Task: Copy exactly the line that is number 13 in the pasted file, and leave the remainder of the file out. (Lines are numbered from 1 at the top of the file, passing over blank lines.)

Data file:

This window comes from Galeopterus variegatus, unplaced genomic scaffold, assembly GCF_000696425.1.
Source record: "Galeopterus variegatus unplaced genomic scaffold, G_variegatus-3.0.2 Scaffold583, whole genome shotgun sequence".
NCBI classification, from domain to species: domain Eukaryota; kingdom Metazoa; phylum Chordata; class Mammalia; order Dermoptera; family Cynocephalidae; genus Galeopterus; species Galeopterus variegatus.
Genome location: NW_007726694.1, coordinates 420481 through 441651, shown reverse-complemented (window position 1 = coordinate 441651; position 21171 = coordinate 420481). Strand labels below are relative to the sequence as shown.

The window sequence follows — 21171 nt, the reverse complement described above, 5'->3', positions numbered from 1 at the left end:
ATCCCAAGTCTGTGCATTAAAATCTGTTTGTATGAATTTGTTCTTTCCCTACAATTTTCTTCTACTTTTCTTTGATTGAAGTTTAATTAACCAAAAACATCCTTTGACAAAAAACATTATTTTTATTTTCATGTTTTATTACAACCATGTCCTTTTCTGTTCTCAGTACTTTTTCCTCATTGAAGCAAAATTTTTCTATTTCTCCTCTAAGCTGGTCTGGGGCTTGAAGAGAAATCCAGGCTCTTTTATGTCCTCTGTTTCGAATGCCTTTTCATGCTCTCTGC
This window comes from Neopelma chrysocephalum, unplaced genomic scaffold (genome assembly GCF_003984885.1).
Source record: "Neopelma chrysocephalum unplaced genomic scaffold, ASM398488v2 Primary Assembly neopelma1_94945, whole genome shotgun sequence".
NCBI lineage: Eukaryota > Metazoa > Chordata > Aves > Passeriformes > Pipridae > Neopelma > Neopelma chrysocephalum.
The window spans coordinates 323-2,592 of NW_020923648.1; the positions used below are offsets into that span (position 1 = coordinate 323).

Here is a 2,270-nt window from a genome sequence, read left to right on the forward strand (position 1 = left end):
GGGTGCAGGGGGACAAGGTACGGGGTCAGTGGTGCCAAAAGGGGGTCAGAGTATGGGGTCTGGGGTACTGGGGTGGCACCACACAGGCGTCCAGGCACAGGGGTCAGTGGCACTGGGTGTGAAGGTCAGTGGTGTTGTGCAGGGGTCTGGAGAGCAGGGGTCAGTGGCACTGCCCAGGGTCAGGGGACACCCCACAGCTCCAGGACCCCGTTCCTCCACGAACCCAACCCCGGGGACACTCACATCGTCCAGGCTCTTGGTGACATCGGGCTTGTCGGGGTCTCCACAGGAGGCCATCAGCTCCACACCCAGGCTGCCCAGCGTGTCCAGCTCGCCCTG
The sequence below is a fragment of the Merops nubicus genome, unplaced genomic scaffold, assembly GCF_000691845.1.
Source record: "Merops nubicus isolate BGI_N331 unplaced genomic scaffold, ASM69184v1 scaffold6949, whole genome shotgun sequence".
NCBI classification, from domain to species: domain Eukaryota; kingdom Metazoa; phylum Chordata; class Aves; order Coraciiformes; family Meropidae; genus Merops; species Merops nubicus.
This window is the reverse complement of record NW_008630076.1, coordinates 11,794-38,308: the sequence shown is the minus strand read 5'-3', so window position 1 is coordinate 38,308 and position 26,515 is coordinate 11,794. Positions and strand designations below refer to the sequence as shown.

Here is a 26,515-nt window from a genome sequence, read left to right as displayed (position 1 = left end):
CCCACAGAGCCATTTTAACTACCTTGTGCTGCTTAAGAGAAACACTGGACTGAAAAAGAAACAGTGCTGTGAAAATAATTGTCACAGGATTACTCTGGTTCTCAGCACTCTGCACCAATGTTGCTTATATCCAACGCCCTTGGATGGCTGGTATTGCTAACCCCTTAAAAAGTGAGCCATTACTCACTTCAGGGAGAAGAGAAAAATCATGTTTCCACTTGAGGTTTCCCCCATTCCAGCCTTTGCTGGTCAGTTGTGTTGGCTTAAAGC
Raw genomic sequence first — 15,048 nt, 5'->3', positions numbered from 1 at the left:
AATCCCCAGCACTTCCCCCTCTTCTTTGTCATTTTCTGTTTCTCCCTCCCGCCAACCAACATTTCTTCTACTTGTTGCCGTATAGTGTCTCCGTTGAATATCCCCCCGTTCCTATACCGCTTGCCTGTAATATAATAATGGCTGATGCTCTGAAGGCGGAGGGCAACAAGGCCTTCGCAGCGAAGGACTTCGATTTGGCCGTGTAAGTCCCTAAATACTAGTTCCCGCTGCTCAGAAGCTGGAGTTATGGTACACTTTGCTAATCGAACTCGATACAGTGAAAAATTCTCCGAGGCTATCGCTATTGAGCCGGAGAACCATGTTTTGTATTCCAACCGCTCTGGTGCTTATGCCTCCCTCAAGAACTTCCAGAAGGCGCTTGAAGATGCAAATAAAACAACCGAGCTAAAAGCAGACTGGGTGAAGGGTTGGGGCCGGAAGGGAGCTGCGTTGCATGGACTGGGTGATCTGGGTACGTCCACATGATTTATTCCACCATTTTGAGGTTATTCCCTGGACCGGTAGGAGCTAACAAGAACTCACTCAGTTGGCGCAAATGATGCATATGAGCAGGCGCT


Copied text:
The sequence below is a fragment of the Merops nubicus genome, unplaced genomic scaffold, assembly GCF_000691845.1.